Thursday, July 28, 2011

Little Darling of Mine

I would be happy to watch paint dry as long as Marley was in my arms.  She makes me happy in the purest sense of the word.  She grounds me to a life of purpose and is the light at the end of my tunnel.  What happened to me was terrible.  Losing my person, Marley’s father, was the worst thing imaginable.  I can remember crying, sobs thrashing through my body and hearing my mother begging my father to do something, anything to make me stop.  It was at that point where I thought my life would never be happy again.  Truth be told, I didn’t even want to be pregnant.  I just wanted it all to go away – everything.  All I wanted was Ryan.
Now I have my Marley and what a team we make.  I love pushing her through the mall, even when she cries.  I love when people stop us to gush over how adorable she is.  It’s me and her against the world and even though it will never be totally complete without Ryan, life feels settled and to be honest, it feels complete.  Marley completes me in a way I never thought possible.  She is my everything.  Being a mother is the greatest accomplishment of my life.  Those of you who are, know, and those of you who aren’t, will never know until you know.  Today I am happy to say…I feel lucky. Today I feel lucky and I feel happy.

Monday, July 25, 2011

The Sound of Silence

"My eyes were stabbed by the flash of a neon light that split the night and touched the sound of silence." -Paul Simon

I heard his voice tonight. 

After ten months, I heard his voice for the first time.  It was a simple voice message sent to a friend at 12:15 am the morning that he died.  "Don't listen to it tonight" was the advice given to me.  Yeah right.  I didn't cry, I didn't yell,, I didn't shout.  Instead I sat very quietly, as if making a sound would make his noise go away.  I listened to this message countless times, letting the sound permeate my mind and my soul.  I even rested the phone on my chest, thinking the vibration would bring him closer.  I'm okay.  I feel quiet and reflective.  The pain doesn't asphyxiate me anymore, but does lay heavy on my chest.  I wish I could breath freely, but irrationally, I feel it's wrong to completely open my lungs.  I need to find a way to breath free, need to keep working forward.  I'm glad I heard his voice today - a gentle reminder of what was and what is.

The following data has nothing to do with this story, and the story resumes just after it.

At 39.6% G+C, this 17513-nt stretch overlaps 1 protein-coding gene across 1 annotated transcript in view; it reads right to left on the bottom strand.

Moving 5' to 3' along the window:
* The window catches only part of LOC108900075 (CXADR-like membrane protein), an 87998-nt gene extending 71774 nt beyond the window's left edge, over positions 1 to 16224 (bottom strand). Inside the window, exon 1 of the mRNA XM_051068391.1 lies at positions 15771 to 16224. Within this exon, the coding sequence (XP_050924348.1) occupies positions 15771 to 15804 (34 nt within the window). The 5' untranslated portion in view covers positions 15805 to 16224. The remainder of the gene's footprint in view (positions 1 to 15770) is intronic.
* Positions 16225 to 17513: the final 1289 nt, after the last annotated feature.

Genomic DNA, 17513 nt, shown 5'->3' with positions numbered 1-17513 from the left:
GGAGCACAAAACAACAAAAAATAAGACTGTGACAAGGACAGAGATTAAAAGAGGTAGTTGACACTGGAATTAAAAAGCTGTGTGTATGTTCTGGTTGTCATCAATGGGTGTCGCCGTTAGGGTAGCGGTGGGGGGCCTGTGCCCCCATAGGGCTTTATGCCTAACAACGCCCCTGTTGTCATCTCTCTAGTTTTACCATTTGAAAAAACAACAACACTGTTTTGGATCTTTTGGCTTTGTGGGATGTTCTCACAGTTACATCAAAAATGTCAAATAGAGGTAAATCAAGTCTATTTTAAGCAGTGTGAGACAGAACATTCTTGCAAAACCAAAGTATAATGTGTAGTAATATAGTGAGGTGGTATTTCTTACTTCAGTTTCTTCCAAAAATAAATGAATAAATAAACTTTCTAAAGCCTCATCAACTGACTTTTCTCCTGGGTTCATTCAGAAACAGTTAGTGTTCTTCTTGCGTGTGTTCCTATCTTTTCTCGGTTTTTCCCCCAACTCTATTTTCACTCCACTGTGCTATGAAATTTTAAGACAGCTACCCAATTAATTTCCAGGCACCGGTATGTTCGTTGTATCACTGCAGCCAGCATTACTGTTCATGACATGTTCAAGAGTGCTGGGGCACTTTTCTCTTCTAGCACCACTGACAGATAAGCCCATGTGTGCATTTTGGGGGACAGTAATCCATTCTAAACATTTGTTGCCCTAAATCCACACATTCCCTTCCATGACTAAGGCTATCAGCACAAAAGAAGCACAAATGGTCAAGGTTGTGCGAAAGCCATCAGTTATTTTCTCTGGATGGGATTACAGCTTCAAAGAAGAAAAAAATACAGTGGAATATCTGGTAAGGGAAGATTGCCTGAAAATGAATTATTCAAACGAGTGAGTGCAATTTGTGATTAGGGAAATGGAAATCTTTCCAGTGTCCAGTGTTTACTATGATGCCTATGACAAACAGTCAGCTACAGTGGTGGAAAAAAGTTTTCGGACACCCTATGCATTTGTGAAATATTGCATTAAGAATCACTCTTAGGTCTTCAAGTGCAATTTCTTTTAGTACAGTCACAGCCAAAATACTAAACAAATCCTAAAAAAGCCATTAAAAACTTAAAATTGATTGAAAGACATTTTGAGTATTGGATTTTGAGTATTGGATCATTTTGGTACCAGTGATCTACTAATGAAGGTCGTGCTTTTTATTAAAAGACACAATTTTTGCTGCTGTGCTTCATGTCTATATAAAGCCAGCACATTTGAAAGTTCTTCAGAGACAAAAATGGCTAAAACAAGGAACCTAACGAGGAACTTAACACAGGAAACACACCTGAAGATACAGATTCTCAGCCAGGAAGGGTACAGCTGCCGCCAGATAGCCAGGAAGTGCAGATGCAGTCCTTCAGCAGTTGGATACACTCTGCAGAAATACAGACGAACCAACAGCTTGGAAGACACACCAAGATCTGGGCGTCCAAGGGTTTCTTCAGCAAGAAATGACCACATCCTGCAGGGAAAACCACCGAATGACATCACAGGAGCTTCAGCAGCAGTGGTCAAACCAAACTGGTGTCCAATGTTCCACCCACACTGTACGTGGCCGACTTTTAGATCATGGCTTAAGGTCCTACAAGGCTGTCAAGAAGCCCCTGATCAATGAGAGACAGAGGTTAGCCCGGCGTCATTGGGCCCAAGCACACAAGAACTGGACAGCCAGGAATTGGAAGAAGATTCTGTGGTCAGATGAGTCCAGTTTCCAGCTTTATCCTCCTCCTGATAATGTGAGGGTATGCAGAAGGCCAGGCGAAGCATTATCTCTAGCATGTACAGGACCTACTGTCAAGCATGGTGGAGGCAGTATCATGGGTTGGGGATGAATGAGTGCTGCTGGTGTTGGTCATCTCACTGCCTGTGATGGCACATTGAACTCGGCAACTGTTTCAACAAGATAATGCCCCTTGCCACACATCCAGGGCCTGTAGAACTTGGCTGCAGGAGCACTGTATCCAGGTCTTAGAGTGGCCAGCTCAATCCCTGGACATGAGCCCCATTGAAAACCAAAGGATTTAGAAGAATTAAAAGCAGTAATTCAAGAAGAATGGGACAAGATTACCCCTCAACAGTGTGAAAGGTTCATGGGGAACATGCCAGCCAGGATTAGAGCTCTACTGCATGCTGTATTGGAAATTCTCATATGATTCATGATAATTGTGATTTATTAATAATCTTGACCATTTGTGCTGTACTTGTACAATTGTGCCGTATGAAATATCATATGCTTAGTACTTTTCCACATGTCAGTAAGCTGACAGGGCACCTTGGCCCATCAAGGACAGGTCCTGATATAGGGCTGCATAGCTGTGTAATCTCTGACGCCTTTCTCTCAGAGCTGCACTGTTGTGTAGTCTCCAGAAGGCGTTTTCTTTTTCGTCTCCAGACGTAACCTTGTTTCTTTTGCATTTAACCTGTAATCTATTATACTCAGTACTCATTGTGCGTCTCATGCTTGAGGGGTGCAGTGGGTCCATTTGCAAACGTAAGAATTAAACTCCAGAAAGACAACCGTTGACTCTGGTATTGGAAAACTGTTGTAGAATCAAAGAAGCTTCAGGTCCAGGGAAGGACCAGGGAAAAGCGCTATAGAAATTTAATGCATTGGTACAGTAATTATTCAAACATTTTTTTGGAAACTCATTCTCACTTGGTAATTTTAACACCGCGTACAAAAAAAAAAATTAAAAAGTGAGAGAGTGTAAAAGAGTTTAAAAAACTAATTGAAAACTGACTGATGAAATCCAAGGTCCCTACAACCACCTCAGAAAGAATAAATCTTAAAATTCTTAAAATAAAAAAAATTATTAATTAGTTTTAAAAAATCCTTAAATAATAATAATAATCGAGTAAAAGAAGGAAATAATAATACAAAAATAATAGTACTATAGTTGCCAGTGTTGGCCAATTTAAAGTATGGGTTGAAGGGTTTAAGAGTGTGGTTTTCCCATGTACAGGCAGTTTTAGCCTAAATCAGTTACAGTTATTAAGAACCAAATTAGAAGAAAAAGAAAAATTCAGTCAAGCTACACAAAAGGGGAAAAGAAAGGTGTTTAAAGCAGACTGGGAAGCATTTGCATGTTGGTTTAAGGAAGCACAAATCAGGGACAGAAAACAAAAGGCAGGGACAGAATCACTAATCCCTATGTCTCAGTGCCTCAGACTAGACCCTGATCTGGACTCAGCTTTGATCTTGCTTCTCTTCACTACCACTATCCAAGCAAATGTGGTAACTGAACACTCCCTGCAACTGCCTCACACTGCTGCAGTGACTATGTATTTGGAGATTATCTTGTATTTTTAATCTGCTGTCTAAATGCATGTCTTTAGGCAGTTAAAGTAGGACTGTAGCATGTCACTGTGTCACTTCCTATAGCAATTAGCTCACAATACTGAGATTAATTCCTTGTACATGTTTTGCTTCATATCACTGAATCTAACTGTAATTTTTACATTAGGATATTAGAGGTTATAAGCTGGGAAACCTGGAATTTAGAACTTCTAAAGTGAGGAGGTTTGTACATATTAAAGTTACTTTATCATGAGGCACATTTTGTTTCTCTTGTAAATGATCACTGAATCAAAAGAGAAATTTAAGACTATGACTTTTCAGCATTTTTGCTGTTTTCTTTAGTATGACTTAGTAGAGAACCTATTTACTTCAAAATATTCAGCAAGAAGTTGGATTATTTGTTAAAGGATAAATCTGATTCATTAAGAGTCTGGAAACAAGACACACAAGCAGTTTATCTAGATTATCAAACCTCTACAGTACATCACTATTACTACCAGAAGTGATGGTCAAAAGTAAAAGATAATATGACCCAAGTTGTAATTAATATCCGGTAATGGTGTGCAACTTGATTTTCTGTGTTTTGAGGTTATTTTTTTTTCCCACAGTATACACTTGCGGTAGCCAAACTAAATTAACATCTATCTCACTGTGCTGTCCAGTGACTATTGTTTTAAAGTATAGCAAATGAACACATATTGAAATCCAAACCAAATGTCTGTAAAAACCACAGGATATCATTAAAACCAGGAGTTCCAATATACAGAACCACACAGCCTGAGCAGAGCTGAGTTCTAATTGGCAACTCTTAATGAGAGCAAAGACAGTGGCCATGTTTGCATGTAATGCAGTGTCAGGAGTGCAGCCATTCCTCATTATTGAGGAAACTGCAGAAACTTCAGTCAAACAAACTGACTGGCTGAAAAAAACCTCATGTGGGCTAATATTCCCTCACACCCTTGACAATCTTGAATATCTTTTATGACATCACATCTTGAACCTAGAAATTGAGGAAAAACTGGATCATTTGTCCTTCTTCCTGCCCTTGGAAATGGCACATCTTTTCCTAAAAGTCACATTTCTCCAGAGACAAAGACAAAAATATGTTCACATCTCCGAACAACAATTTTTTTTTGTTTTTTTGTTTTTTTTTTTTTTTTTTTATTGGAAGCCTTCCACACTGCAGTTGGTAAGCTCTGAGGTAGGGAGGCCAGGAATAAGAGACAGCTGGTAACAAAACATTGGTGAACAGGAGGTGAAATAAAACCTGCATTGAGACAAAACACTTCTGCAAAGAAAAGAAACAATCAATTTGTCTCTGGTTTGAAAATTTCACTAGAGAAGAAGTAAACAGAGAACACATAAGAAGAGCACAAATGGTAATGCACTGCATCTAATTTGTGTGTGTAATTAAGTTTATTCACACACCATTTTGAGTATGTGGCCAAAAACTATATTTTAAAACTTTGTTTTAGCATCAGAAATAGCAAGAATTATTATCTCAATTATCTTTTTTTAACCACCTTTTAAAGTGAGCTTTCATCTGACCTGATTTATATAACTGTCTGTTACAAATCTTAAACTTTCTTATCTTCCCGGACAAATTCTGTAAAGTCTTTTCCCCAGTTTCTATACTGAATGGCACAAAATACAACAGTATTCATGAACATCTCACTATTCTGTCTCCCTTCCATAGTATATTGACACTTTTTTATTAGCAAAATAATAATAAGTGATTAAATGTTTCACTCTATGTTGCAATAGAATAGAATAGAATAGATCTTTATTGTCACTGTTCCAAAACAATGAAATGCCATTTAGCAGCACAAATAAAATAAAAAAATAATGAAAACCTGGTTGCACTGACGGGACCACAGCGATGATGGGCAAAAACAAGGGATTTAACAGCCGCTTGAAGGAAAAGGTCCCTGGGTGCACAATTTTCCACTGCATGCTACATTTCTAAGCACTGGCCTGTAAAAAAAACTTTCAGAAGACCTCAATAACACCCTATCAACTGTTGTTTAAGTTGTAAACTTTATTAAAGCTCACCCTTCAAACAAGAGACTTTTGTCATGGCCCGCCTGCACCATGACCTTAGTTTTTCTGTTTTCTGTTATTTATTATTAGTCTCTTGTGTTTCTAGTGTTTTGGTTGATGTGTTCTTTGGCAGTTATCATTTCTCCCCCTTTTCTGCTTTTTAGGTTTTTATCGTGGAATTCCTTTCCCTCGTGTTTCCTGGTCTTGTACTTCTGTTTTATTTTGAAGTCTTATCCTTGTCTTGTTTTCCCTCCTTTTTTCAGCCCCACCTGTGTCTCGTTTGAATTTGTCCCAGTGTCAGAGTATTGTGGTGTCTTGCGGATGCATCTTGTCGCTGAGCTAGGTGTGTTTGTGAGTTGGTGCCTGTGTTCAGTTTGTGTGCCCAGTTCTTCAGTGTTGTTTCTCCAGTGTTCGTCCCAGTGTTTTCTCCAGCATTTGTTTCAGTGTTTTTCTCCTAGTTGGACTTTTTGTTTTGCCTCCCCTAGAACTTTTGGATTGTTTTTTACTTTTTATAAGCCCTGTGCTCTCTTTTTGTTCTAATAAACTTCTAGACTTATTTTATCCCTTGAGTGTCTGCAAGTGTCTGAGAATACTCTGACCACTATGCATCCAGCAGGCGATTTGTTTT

Simply stated, I miss him tonight and every minute of every day.  I didn't need to hear his voice to know this...

Tuesday, July 19, 2011

Secrets to Burden

My mind is polluted with stories and images that I’d like to share, but am afraid will scare you.  It’s difficult managing the burden of these thoughts alone, but it is mine to hold.  I’m a master at storing these stories in the far reaches of my mind, but they often push their way to the front and show themselves without mercy.  The moment the police told me my husband was dead is as much a part of me as anything else, yet I hesitate to offer this secret to anyone.  It can be very lonely working to keep this all inside, but I hesitate to share because it’s not like me to bring you down.  I’m used to making people smile and these stories, these images and these thoughts will not make you smile.  Each morning I wake up feeling stronger than the next.  My life is beginning to take shape and I’m able to appreciate the small and happy nuances of the everyday again.  This does not mean however, that my mind is clear of grief or that I don’t want to talk about it.  In some ways it’s validating to share my struggle with you as it allows you to see me for who I now am – a person who has survived.  So don’t be afraid to ask, to listen and to cry as I open my heart to you and show you what I’ve endeared.  Don’t be afraid of making me sad or of dredging up bad memories.  These memories are with me always, a constant companion in a life I’m rebuilding from the ground up.   Every question will come with an answer and bring you closer to my reality while at the same time alleviating small bits of the burden I carry to keep these moments to myself.

Wednesday, July 13, 2011

A Single Life